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Re: If the perimeter of a right triangle is 20 units, what is the approxim [#permalink]

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06 Sep 2014, 12:43

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The best strategy to solve this problem is to just dive in.

Largest circle inscribed within a right triangle means that this is a isosceles right triangle. For an isosceles right triangle there are two equal sides a. Using the Pythagoream theorem you can determine that the hypotenuse side:

\(a^2\) + \(a^2\) = \(c^2\) Thus, c = \(\sqrt{2}a\)

With that in mind, the perimeter of the triangle is 20 units.

\(a + a + \sqrt{2}a\) = 20 a ~ 6

Now, look at the diagram shown below. For a right triangle with sides a, b, and hypotenuse c, the area is \(A = \frac{1}{2}ab\)

The inradius can be found by equating the area of the triangle ABC with sum of the areas of the triangles ACI, BCI and ABI.

The altitudes for these triangles serve as the inradii for the circle. Let's call this radius (shown in red), r. This gives us

In this case we already established above that \(a = b\) and \(c = \sqrt{2}a\) and that \(a = 6\) Thus, using these values we establish that the radius of the circle, \(r = 1.8\)

Plugging this into the formula for area of a circle, \(A = pi (1.8)^2\) This gives us approx. \(4pi\)

If the perimeter of a right triangle is 20 units, what is the approximate area of the largest circle that can be inscribed in this triangle?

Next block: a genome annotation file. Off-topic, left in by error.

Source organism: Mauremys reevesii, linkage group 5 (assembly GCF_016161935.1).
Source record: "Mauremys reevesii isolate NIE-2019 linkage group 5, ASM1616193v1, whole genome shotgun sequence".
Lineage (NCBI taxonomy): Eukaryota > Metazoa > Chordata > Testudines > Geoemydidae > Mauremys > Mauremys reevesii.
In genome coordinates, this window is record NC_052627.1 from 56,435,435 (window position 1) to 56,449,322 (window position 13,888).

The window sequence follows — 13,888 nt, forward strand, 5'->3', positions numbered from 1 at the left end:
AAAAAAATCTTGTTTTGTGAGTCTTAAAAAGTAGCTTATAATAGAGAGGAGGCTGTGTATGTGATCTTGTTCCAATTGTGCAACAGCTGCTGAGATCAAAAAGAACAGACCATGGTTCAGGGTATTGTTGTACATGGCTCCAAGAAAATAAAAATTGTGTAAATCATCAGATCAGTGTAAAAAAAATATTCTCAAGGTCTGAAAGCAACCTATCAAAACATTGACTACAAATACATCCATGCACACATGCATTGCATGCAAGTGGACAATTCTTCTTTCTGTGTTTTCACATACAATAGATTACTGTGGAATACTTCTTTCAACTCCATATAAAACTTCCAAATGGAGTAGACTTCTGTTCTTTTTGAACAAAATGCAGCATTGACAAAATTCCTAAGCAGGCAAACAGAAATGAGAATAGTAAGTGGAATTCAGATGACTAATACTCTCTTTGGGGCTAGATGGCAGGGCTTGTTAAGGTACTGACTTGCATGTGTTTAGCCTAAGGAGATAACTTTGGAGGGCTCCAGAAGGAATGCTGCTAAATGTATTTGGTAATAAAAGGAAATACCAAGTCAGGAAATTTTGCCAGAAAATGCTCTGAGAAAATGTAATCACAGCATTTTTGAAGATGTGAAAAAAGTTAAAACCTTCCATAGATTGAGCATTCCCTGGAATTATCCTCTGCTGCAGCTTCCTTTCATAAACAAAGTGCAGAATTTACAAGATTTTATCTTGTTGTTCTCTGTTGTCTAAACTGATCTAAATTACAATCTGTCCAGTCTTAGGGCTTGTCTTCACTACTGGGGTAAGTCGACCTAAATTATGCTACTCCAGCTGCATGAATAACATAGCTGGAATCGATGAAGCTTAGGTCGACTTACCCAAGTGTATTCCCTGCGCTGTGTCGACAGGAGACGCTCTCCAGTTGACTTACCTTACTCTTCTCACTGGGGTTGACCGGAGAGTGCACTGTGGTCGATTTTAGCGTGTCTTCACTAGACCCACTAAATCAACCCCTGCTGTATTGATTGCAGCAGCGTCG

(A) pi (B) 6.3 pi (C) 4 pi (D) pi/2 (E) 3 pi/2

Solving this question using basic geometry:

First think, what kind of right triangle will have the largest circle inscribed in it? How will you split the 20 units of the perimeter among the three sides?

You can vary the length of the two legs and the hypotenuse will be already defined. If you keep the length of the two legs very different from each other, the circle you can inscribe in the triangle will be very small. As you make the lengths equal, the circle keeps getting bigger. So this should help you realize that you are looking for an isosceles right triangle.

Attachment:

Ques3.jpg [ 17.88 KiB | Viewed 2041 times ]

\(S + S + \sqrt{2}*S = 20\) \(S = 20/(2+\sqrt{2})\) \(S = 10(2 - \sqrt{2}) = 6\) approximately (actually it is smaller than 6 but taking \(\sqrt{2} = 1.4\) helps approximate. Ideally, they should have mentioned this value of root 2 in the question since the calculations are tedious otherwise)

Attachment:

Ques4.jpg [ 15.37 KiB | Viewed 2034 times ]